Besides the exchange of witty words during court hearings, have you also witnessed and mentioned similar instances in court corridors in the book?  

Yes, of course, on numerous occasions. I will share one that I have mentioned in the book. Once Mr. G. Ramaswamy known for his wit saw Mr. Soli Sorabjee in the Supreme Court corridors. He remarked in a sing-song voice, “Soli ke peeche kya hai”. Soli looked very uncomfortably and just mumbled something. G.R. again told him “Soli ke peeche kya hai”. Soli again giggled but did not know what to answer. To which G.R. replied, “Sorabjee”.


 Do you remember any such witty or embarrassing instances which the senior lawyer himself have shared with you?

 Yes, I had the privilege of meeting Mr. Abdul Muhib Mazumder, Senior Advocate and he narrated to me that one of his juniors Mr. Hayee approached him for appearing in a case for grant of parole. The junior asked him about the grounds to be taken in the Petition. He advised him that he can take any standard ground like death in the family, marriage in the family or any other emergency. His junior assured him that he will be taking very good ground. The matter was filed and listed before a Division Bench of the Hon’ble High Court where the Criminal Appeal was pending. The Hon’ble Judges requested Mr. Mazumder to come to page 3 thrice. Mr. Mazumder told the Bench that he will ask his junior about the ground taken by him in the Petition. The Hon’ble Bench still insisted that he should come to page 3 of the Petition in which it was written that the Petitioner’s wife had delivered a baby though the Petitioner was behind bars for more than 4 years.  Mr. Mazumder told the Bench that more the reason for his client to be released on parole. The Hon’ble Judges remarked that your client is already convicted under Section 302 of the IPC and we do not want him to commit another offence under the same Section of IPC. He assured the Bench that his client will behave and will not commit any offence. The Bench remarked that they are granting parole to his client provided he was not arguing his case further.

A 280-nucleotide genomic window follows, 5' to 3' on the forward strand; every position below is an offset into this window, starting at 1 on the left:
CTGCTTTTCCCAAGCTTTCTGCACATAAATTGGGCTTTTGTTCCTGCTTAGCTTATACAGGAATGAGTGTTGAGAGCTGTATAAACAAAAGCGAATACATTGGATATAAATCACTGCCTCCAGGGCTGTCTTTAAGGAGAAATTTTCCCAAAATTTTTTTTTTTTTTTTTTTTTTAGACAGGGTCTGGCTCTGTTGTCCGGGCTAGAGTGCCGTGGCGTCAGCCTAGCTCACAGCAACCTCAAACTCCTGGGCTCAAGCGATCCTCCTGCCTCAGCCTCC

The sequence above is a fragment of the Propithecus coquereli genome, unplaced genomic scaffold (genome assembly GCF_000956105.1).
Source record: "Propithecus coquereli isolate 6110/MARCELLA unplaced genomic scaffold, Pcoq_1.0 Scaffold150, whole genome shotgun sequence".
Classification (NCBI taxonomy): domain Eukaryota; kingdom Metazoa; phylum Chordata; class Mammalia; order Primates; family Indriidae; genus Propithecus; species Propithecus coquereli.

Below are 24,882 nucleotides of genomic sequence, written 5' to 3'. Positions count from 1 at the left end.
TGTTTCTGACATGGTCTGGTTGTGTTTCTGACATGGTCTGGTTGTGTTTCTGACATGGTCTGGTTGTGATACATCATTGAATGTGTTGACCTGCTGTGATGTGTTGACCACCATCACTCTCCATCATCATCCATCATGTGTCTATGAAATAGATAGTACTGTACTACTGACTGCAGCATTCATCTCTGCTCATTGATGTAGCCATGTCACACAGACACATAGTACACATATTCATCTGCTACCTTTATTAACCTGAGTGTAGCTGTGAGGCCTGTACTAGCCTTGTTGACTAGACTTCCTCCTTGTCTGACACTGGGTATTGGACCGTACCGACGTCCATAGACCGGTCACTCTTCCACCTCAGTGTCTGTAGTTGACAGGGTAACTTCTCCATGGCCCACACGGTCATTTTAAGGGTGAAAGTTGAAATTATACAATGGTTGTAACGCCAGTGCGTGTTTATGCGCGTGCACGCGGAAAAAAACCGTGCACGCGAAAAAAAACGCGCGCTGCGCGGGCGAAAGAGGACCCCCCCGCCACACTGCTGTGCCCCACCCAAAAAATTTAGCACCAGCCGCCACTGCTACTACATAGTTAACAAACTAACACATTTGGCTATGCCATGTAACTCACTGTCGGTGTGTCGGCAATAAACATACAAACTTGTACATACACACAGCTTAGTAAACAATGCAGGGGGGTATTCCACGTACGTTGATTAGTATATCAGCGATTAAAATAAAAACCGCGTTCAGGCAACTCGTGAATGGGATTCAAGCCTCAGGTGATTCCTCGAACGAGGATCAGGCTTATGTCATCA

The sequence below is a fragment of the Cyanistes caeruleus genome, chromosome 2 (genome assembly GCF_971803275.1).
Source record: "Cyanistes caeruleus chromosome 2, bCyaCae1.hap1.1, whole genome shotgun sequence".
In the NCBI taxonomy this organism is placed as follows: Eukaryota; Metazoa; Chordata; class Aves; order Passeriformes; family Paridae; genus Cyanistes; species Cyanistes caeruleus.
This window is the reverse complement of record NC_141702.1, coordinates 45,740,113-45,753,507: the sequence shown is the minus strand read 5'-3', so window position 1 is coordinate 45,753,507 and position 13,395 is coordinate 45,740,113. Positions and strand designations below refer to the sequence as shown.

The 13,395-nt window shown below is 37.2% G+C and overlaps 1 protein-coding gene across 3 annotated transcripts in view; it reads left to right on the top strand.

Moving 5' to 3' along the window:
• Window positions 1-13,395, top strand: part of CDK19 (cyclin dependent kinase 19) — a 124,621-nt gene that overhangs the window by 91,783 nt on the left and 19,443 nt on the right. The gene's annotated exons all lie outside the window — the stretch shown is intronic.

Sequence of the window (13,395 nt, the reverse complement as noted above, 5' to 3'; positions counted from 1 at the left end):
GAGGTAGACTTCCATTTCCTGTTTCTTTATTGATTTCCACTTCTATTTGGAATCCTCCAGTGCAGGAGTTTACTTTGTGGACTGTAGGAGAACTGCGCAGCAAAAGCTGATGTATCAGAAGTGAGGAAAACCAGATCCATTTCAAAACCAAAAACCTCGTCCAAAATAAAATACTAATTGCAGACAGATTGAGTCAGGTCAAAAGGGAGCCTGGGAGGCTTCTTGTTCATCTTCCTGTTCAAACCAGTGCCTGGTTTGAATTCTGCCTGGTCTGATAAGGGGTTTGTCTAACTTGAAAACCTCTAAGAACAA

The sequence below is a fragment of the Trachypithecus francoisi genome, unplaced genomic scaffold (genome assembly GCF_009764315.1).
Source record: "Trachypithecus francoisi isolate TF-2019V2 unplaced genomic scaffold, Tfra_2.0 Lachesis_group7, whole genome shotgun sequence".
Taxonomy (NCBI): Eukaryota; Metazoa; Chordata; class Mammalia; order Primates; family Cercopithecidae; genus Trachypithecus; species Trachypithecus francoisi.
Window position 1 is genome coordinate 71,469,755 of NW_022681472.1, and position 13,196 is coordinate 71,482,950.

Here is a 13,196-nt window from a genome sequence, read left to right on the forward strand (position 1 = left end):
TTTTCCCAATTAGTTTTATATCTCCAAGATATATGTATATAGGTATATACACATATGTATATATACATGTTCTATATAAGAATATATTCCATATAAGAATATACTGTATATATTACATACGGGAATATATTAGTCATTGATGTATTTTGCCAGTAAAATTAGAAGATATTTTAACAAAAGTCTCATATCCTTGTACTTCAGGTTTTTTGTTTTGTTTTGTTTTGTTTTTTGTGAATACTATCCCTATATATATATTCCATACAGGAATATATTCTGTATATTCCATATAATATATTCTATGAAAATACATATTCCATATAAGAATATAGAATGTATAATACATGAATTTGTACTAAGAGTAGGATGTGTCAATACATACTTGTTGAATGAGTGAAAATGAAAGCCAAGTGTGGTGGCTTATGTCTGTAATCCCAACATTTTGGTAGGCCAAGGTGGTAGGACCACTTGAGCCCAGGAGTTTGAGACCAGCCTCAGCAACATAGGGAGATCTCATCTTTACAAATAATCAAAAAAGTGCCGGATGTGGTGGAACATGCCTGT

Arguments in courts among the lawyers of petitioners and respondents or the lawyers and judges are often on very serious matters as a lot remains at stake for both the parties involved. Do you think humour has its own role to play here? 

 A: Humour definitely brings out the special camaraderie shared by the Bar and the Bench. Even the tensest situations and serious arguments can be handled tactfully by using wit. Further, in our profession, everyone is overworked, all lawyers and judges go beyond their capacity in giving their 100% to the matter, in such circumstances a little bit of humour keeps them going in an otherwise demanding profession.


 How do you look at the use of wit and humour in the judiciary today when you compare it with the past? Do you think your legal fraternity is as witty and humourous as it used to be in the past?

 Times change and definitely nature of humour changes, so in that respect, it is definitely not possible to compare the humour of different eras, however, the fact that the humour remains shows the healthy camaraderie in the legal profession.

The use of Urdu poetry is another aspect that you have highlighted in the book. Kindly share some of the famous couplets or sher o shayari that judges or advocates have used during the arguments?


I knew that my book was incomplete if I didn’t talk about Akbar Allahabadi who was a session court judge in Allahabad and have written beautiful poetry on the legal profession. He was a satirical poet also. 

In one of his poetries, he says

 Paida hua vakeel, to Iblees nay kahaa:

Allah nay mujhey Sahib-e-awlaad kar diyaa.’

 When the first lawyer was born a gleeful Satan exclaimed, "finally I have been blessed with offspring."

 You have dedicated one chapter of the book to weird cases that were filed and argued in courts. Kindly share some of them which you find extremely bizarre?


 In a bizarre incident, a court in Kollam, Kerala was called upon to decide a 2 year-old case with respect to the ownership of a cow. The dispute was between two ladies- Sasilehkha and Geetha, both of whom alleged to be the owners of the cow. On an investigation by the police, it was alleged by one of the ladies that the mother of the disputed cow was alive. The court ordered a DNA test to be done on both cows. The report showed that the blood samples of the two cows did not match. Ultimately, Sasilekha who was in possession of the cow declared to be the owner of the cow. 


In another case, once a man named Lal Bihari found out that when he was 22 years old, his uncle had bribed some officers of the Government to declare him dead, so that he could grab his property. When Lal Bihari found this, he made several efforts to get himself declared alive. It took him 18 long years to prove that he was alive and in these 18 years, he took the following extreme actions to establish that he was alive such as he kidnapped his cousin, bribed a government official, contested elections, applied for his wife’s pension to enter Government Records, and marched inside the state Assembly shouting “Mujhe Zinda Karo” (Make me alive)


He was finally declared alive on June 30, 1994. He now runs an organization called “Mritak Sangh (Association of Dead People)” which has about 20 thousand members which is to help people who have been wrongly declared dead.